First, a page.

I also found highly offensive Mr. Basting's statement in a press release that any attorney who referred to Justice Butler as "Loophole Louie" could be subject to discipline under the Wisconsin Rules of Professional Conduct. Apparently the importance Mr. Basting attaches to the First Amendment doesn't apply here. While I certainly would not use this term myself in public (even though Justice Butler embraced it when he was a public defender), the suggestion that any attorney who used this "epithet" could be disciplined smacks of McCarthyism. Given the relatively light punishment attorneys seem to receive for committing even serious violations of the professional responsibility code, the suggestion is even more ludicrous.  It is too bad that there weren't any loopholes for those attorneys like myself who objected to our dues funding the WJCIC. The creation of the WJCIC is an excellent argument for a voluntary State Bar.

    In an email, a WJCIC staffer suggested that every candidate who had refused to sign a judicial campaign pledge had been defeated. Thanks to the WJCIC (and Judge Gableman's justifiable decision not to be browbeaten into signing the pledge), that streak has now been broken. Although admittedly it wasn't all lollipops and rainbows during the 2008 supreme court campaign, I believe it is the WJCIC that, in the words of one of its own members, deserves "a sharp poke in the slats."

    Gerald A. Urbik, Janesville

    Response. Mr. Urbik is entitled to his opinion, but he should at least attempt to get his facts straight.

    Rather than judge the WJCIC by what we have done, Mr. Urbik launches a misleading ad hominem attack on the WJCIC's members, who included a former Wisconsin governor, a retired judge from the Wisconsin Court of Appeals, three former gubernatorial cabinet members, and two respected academics.

    For example, one salient fact he appears totally ignorant of is that the WJCIC on at least four occasions publicly and vigorously defended Judge Gableman against unfair and misleading attacks by two traditionally liberal groups.

    Mr. Urbik further misleads by implying the WJCIC's members are politically aligned with incumbent Justice Louis Butler and Gov. Jim Doyle, who appointed Justice Butler to the supreme court. Like other critics, Mr. Urbik attempts to substantiate this claim with a passing reference to campaign donations WJCIC members have made to Gov. Doyle.

    Like other critics, what Mr. Urbik is obviously ignorant of are the many donations that I and other WJCIC members have made to former Republican Gov. Tommy G. Thompson and to many other prominent Republican leaders in Wisconsin. WJCIC members (and their spouses) have also sent checks to the campaigns of several former conservative supreme court candidates.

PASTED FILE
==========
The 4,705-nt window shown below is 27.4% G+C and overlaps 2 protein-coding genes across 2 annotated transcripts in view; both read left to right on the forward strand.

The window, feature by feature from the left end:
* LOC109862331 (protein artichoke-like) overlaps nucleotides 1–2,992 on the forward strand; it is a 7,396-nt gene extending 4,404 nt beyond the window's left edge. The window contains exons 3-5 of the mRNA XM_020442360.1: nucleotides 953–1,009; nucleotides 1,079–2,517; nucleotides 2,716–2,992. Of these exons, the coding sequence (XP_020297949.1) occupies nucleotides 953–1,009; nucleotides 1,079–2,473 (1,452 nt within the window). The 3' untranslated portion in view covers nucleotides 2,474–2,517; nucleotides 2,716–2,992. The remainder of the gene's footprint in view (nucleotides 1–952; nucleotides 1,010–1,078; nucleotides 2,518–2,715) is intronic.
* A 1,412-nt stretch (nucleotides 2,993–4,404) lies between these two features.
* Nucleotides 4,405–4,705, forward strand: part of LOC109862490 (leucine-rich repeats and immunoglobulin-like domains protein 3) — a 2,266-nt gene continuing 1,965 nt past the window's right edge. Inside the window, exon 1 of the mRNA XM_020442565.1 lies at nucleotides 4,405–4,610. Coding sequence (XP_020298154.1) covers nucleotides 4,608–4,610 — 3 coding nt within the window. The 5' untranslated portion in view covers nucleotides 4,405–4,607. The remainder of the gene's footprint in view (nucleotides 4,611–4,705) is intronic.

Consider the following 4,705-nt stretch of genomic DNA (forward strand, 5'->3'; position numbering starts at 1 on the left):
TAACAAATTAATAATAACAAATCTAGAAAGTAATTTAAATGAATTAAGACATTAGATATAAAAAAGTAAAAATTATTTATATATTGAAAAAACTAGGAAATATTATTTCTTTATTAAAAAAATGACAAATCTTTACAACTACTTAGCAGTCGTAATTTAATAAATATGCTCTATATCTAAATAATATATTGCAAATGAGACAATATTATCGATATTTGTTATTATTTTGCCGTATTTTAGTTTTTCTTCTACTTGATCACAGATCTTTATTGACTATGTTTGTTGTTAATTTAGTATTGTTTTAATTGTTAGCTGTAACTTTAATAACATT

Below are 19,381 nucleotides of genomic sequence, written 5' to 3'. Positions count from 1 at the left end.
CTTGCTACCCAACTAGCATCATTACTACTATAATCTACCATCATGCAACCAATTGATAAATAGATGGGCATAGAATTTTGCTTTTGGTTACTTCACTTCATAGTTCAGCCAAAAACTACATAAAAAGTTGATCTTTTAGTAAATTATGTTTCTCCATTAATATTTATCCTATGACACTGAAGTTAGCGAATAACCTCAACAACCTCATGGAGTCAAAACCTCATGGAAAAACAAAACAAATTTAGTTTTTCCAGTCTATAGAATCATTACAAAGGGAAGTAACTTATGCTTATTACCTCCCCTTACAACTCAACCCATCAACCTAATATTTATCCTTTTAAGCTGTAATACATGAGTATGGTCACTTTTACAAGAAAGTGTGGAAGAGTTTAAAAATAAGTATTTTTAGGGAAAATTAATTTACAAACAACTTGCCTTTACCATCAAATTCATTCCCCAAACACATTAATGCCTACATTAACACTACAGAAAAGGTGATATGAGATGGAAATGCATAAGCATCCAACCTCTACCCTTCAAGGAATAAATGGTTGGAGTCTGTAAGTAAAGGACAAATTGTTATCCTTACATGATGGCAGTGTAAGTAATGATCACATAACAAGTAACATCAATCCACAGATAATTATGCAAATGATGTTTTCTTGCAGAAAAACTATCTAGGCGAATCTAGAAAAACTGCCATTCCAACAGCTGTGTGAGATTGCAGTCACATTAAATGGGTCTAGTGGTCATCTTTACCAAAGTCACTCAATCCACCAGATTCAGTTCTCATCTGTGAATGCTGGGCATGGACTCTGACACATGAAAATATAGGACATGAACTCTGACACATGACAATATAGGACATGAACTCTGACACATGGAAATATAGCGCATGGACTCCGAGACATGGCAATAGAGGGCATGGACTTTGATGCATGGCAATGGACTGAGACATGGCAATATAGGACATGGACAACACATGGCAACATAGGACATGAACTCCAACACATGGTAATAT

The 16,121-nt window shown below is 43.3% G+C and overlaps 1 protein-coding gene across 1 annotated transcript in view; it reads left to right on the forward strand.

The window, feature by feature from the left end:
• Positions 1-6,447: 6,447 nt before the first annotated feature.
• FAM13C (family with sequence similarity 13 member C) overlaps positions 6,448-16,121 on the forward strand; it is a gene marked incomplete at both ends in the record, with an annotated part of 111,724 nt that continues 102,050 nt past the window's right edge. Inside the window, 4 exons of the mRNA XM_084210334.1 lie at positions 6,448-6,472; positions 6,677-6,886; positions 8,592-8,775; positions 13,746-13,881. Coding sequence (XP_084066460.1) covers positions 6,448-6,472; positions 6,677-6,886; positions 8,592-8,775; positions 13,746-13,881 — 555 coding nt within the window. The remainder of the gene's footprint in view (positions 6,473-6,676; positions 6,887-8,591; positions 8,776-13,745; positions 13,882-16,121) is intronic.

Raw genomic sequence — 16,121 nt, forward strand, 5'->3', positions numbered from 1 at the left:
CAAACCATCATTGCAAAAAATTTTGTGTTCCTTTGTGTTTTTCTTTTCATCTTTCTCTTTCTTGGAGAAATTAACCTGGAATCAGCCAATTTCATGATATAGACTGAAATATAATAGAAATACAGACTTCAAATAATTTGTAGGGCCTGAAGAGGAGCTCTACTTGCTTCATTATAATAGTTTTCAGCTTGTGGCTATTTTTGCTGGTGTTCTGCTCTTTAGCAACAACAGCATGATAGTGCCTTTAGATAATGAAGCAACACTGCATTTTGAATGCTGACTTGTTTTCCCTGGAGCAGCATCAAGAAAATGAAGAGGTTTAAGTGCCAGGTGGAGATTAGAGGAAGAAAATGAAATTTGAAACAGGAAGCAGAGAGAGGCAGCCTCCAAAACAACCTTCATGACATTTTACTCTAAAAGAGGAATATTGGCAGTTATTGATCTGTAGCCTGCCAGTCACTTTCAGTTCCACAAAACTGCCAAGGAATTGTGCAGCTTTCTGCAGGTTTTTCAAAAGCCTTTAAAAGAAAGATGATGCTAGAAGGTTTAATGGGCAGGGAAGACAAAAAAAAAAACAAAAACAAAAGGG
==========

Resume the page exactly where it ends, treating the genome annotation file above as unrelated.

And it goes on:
Mr. Urbik also selectively quotes comments that were made by two WJCIC members regarding not Judge Gableman, but a campaign staffer employed by Judge Gableman. Those comments were made in private and in response to a patently false public statement about the WJCIC that was made by that very staffer. The remarks - never intended for public dissemination - were publicized by the Gableman staffer himself. The WJCIC's dismay at the disturbing behavior of the Gableman campaign was hardly unique; last month several dozen sitting Wisconsin judges publicly condemned that campaign's conduct.

    Mr. Urbik also misinforms by claiming the WJCIC is or will be funded by mandatory bar dues. I think it is highly unlikely the costs of the committee will be charged to bar dues; instead, they will be subject to a Keller deduction.

    All WJCIC members foreswore involvement in the 2008 supreme court campaign because we were united by a more important goal - preserving the integrity and neutrality of our state courts. The WJCIC and similar judicial campaign conduct committees around the country are answering the call of U.S. Supreme Court Justice Anthony Kennedy, who has called on the legal profession and the general public to exercise their First Amendment rights by protesting campaign statements inconsistent with standards of judicial neutrality and judicial excellence.

    Thomas J. Basting Jr., President
    State Bar of Wisconsin